SALT LAKE CITY – Four snowboarders and a Utah nonprofit corporation have filed a lawsuit against a Utah ski area that doesn’t allow snowboarders at the resort.
Wasatch Equality Utah and the individuals in the lawsuit filed in the United States District Court allege that Alta Ski Area violates rights guaranteed by the 14th Amendment.
“Just because they lease the land doesn’t mean that they can go out and discriminate and say who can come here and say who can’t come here,” said Jonathan Schofield, an attorney at Parr, Brown, Gee & Loveless in Salt Lake City.
Because Alta sits on U.S. Forest Service land under a special use permit, the suit alleges that resort’s policy, “excludes snowboarders from use and enjoyment of the public land on which Alta operates, unlawfully discriminates against snowboarders, and denies snowboarders equal protection under the law as guaranteed by the Fourteenth Amendment to the U.S. Constitution.”
“They’re violating the equal protection clause of the United States in so doing,” Schofield said, “We’re going to tell 40 percent of the skiing population that they can’t come here because they choose to stand on a snowboard sideways, rather than putting two skis on and facing forward, and we think they’re treating two different classes of people differently.”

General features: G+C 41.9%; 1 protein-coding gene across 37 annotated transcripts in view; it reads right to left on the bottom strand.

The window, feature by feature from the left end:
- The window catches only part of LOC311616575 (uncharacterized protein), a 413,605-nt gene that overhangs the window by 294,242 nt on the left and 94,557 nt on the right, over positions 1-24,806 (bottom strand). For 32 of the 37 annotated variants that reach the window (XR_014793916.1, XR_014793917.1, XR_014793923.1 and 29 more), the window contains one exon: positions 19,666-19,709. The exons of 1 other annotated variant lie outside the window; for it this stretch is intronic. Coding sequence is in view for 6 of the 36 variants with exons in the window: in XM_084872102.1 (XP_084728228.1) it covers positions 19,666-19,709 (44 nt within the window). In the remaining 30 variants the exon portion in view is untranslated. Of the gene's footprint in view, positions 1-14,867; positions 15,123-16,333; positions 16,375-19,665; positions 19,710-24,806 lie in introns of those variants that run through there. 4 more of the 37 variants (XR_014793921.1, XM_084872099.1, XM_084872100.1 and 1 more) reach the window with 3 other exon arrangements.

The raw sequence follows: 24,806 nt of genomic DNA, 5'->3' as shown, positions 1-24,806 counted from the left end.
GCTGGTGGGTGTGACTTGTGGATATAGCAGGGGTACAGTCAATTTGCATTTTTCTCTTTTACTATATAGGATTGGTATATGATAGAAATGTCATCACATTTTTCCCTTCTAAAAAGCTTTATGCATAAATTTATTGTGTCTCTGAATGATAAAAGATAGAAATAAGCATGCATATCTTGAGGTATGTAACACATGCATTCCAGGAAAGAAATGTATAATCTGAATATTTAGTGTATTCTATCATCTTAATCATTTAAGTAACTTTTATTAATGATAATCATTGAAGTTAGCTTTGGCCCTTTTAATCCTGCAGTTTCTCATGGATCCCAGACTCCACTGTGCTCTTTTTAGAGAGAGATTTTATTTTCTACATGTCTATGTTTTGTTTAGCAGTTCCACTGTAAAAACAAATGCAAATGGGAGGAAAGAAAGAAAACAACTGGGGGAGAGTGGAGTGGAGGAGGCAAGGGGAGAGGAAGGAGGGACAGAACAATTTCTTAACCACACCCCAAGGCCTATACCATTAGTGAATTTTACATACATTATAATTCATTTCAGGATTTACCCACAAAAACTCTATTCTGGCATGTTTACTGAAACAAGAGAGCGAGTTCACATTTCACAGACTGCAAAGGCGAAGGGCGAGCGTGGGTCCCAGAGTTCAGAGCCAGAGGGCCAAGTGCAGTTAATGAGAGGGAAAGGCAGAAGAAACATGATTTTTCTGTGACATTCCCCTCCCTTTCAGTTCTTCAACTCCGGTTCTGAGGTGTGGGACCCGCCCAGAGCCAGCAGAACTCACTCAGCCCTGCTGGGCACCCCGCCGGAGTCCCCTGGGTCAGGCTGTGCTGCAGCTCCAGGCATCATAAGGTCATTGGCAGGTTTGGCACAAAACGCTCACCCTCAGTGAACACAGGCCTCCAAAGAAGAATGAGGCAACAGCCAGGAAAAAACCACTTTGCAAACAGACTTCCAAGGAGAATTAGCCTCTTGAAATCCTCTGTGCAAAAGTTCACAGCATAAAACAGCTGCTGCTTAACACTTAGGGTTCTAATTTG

The plaintiffs are asking the court to permanently enjoin Alta from enforcing their ban on snowboards and snowboarding at the ski area.
“My biggest gripe with that is that if you were to look at five of the best resorts in the entire world, Alta would probably be in the top three,” said Drew Hicken, president of Wasatch Equality and one of the plaintiffs.
Hicken used to snowboard at Alta in the early eighties, before he said the mountain started prohibiting them.
“It’s one of the world premier resorts with some of the best snowfall and best snow quality in the world,” Hicken said.
He and his co-plaintiffs claim Alta is one of only three ski resorts in the country that has a ban on snowboarding, as well as the only such resort to be located on land controlled by the U.S. Forest Service.
Alta has long prided itself on being for skiers only, but not everyone who uses it minds making room for boarders.
“They’re great. They add a whole different aspect to riding the mountain. So, it doesn’t really matter, skiing, snowboarding, it’s just all the same fun feeling,” skier Taylor Richards said.
According to Schofield, “Alta operates under a Forest Service Permit, which specifically states that the public lands ‘shall remain open to the public for all lawful purposes,’ yet Alta refuses to allow certain members of the public from using its land.”
FOX13 reached out to Alta Resort and the U.S. Forest Service on Wednesday night. Both declined to offer any comment until their respective lawyers had reviewed the lawsuit.
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